of 10 per cent to 15 per cent, as formerly, and these conditions are likely to continue and financial movements be more or less hesitating and timid until some explicit conclusion is reached and announced as to the vital question of the future administration.

In a single respect have the results thus far attained in Habana fallen short of satisfactory adjustment. The vital question of primary education is still practically unsolved, and the great majority of the Habana children of school age are running wild in the streets, without instruction or discipline. If the charge of this matter, so essential to the immediate future of the island, were transferred to the municipality and the necessary funds advanced by the state to organize and equip a school system, the solution could be promptly attained and the primary education of the thousands of Habana children assured. For this purpose it would be essential to revise the strange and cumbrous Spanish.methods of organizing from the top downward, and to begin the construction of the educational establishment with proper foundations at the bottom, upon which the structure could then be erected with some assurance of stability and effectiveness.

The Spanish methods of teaching also require modification. The children were packed on narrow benches, kept there through the school day, and taught by rote. There was no objective teaching, no attempt to interest the children in their work or to exercise their mental faculties beyond that of memory. As a matter of fact, the average Cuban child is of rather remarkable brightness, great docility, and an unusual natural artistic faculty. What he needs is to be taught to think, to acquire the habit of reasoning rather than feeling, to substitute judgment for impulse, and to exercise mental self-restraint and physical self-control.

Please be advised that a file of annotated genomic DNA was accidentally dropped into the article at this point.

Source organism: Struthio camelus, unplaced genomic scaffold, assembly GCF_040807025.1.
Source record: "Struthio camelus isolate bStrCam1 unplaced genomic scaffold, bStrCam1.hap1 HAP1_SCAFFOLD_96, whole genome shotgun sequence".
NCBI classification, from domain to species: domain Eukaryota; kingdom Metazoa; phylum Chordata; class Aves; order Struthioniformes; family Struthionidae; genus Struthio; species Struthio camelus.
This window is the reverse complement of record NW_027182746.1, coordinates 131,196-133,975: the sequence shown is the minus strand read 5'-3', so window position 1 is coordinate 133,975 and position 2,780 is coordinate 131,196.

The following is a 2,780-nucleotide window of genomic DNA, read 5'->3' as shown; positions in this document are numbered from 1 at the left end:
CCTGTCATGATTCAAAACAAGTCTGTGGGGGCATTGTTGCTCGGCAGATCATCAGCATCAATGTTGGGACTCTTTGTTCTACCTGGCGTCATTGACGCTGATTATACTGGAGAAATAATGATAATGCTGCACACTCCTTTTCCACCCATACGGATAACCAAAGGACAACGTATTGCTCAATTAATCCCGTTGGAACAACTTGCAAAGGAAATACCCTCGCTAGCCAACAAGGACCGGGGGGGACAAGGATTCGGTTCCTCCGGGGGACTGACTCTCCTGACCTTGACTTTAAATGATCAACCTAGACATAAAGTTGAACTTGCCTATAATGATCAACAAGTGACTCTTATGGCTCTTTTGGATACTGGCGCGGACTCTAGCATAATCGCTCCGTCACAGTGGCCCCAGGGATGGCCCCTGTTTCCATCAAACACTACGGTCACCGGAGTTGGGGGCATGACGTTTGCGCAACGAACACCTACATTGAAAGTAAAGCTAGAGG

These remarks are applicable quite as well to the children of maturer age and to the Cuban citizen himself, but the reformation, if it is to be made, can only be worked out by regulating the training and discipline of the children of to-day, who in ten years will be the citizens of Cuba.

As to the economic and industrial conditions existing in the suburban and rural districts of this department, aside from what has been stated generally, I can not do better than forward as an appendix to this report that of the mayor of Guanabacoa, which he has prepared at my instance.

Mr. Hyatt is an American, but for a lifetime a business man and resident of Guanabacoa, with a Cuban family, and who had acted as an agent of the Red Cross during the darkest period of reconcentration, when the town was a graveyard.

Mr. Hyatt's intelligence, probity, and familiarity with local and Cuban affairs and the consideration he commanded among his townsfolk indicated his selection as alcalde as the best possible, and I appointed him, with most satisfactory results.

Mr. Hyatt's report indicates the nature of the suburban problem and the kind of work and reconstruction required as clearly as is needful, and the results attained by degrees are eminently satisfactory in respect of sanitation, rehabilitation, and general progress. The farming interests are gradually building up again, the people are at work, and the number of draft and other animals showing steady improvement.

The conditions of living are simple in this country. A livelihood at least is readily attained if the essentials of a patch of ground, a few tools, and seeds can be had, and a little aid rendered at the outset to those who are willing to earn their own living if given the opportunity. The people have learned to ask work instead of a pauperizing aid and tools in place of food, and, with the exception of a formidable residuum of helpless women and children, the able-bodied are at work and earning their own subsistence.


Military Governor of Habana.




STATUS JANUARY 1, 1899, TO AUGUST 1, 1899.